Conflict Resolution for Couples
Conflict Resolution for Couples
All relationships experience conflict. Even a good relationship has its share of ups and downs. What makes a healthy relationship is not a lack of conflict. How both partners manage and resolve conflict determines an open, honest, and successful relationship.
Causes of Conflict
There is no shortage of potential conflicts for relationships today given the external and internal stressors we all face. Fears, differences, and expectations also play a large role in relational troubles. Some partners fear rejection or a loss of independence. Conflict might arise as a result of the couple’s different personalities, values, or beliefs. Perhaps, one partner is expecting too much of the other. When a couple is unable to agree on what the problem is, it is unlikely they will agree on how to solve it. These are all common reasons for relational conflicts.
Tolls on a Relationship
Resolving issues in a relationship requires work, but the toll of unresolved conflict is even greater. These byproducts cause stress that flows into other areas of our lives, affecting us physically, emotionally, and financially. Couples may experience a decrease in intimacy, as well as feelings of resentment, relational insecurity, and financial instability. Communication might become difficult, as conversation about anything other than the conflict decreases. Individuals may also experience lower self-esteem as a result of unresolved conflict.
Dealing with Conflict
There are healthy and unhealthy ways of dealing with conflict. When one partner makes all the decisions, the other might feel undervalued and resent this misuse of power. On the flip side, if both partners avoid conflict, the problem will linger and escalate. Partners will continue to play their roles to the best of their abilities, but the problem will never be resolved if it’s not addressed. These are both examples of unhealthy ways to deal with conflict.
The best strategy for approaching conflict is for both partners to share their thinking, knowing the relationship itself gets the final vote. Many times if a couple can focus on what’s best for the relationship as a whole, they are able to put aside their individual preferences and find compromise.
Conflict Resolution Process
Here are some practical guidelines to help you work through potentially difficult relationship conversations:
Be respectful- The words we speak only comprise a percentage of what’s communicated. Pay attention to both the verbal and nonverbal messages you are sending. Details like how you sit, your tone of voice, and the words you choose should communicate to your partner how much you value them. This will also demonstrate your commitment to the relationship.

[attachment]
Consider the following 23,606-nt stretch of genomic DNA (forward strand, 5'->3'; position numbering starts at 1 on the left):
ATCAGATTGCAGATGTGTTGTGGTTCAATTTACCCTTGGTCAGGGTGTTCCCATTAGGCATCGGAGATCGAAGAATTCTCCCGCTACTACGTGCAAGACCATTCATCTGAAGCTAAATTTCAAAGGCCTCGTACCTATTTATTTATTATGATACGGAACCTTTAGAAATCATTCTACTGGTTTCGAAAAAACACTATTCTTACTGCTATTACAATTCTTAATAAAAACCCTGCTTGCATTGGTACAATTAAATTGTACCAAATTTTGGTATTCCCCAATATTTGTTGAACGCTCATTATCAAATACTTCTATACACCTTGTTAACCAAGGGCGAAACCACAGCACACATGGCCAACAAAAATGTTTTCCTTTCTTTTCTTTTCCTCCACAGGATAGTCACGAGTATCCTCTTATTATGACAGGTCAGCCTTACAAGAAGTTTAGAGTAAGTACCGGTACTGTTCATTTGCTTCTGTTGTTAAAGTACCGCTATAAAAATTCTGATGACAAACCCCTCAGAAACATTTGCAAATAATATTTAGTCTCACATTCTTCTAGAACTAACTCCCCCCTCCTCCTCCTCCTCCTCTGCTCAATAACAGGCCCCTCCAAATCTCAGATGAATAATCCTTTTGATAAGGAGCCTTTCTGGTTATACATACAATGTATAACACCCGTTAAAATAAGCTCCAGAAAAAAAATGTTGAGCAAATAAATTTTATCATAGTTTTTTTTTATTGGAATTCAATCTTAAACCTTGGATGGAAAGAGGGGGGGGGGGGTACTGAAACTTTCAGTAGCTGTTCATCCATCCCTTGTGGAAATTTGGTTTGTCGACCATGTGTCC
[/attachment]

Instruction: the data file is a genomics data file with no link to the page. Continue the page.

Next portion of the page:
Yelling- The volume of your voice will not change your partner’s mind. A gentle tone might diffuse the situation and allow for open dialogue. Conversely, yelling could anger one or both of you and discourage your partner from further communication.
Positives- Try to focus on each other’s strengths and positive attributes. Discuss how you’ve overcome past obstacles without going into detail. Knowing you’ve already worked through past challenges will help you stay realistic as you face this conflict.
Affirm- Start and end by affirming your love. While your partner may know you love them, expressing it again communicates that you value their thoughts and feelings. It might even help calm the situation.
Use active listening- Do your best to understand the thoughts and feelings behind your partner’s words and body language. This is called active, or empathic listening. Put yourself in your partner’s shoes to experience what they are saying and feeling. You should be able to explain back to them how you understand their take on the situation.
Ownership- Consider that you also might have made a mistake. If you are willing to explore how your actions made your partner feel, you’re more likely to make positive changes. In turn, your partner’s likelihood to consider his or her role in the problem increases.
Cool down- If you’re extremely angry, you might need some time to cool down before you can truly hear what your partner is saying. Take a step back and a quick time-out before resuming conversation. This will help keep emotions under control.
Share your side- Explain your feelings, needs, and understanding of the situation. Be as brief and factual as possible without shaming your partner. Share your emotional response to the situation. Offer your suggestion for how to resolve the conflict.
Trigger words- Avoid generalizations, exaggerations, and words like “always” and “never.” Give clear, specific examples instead of sweeping statements like, “You never do this,” or “You always do that.”
Emotional abuse- Name-calling and other insults may feel good in the moment, but you will regret this behavior. Emotional abuse is not worth it.
Learning to work through conflict in a relationship might not happen overnight. Be patient, as constructing a solution takes time and practice. However, the more you’re able to hear each other and control your emotional reactivity, the greater the energy you’ll have to work on the relationship and create a viable solution.
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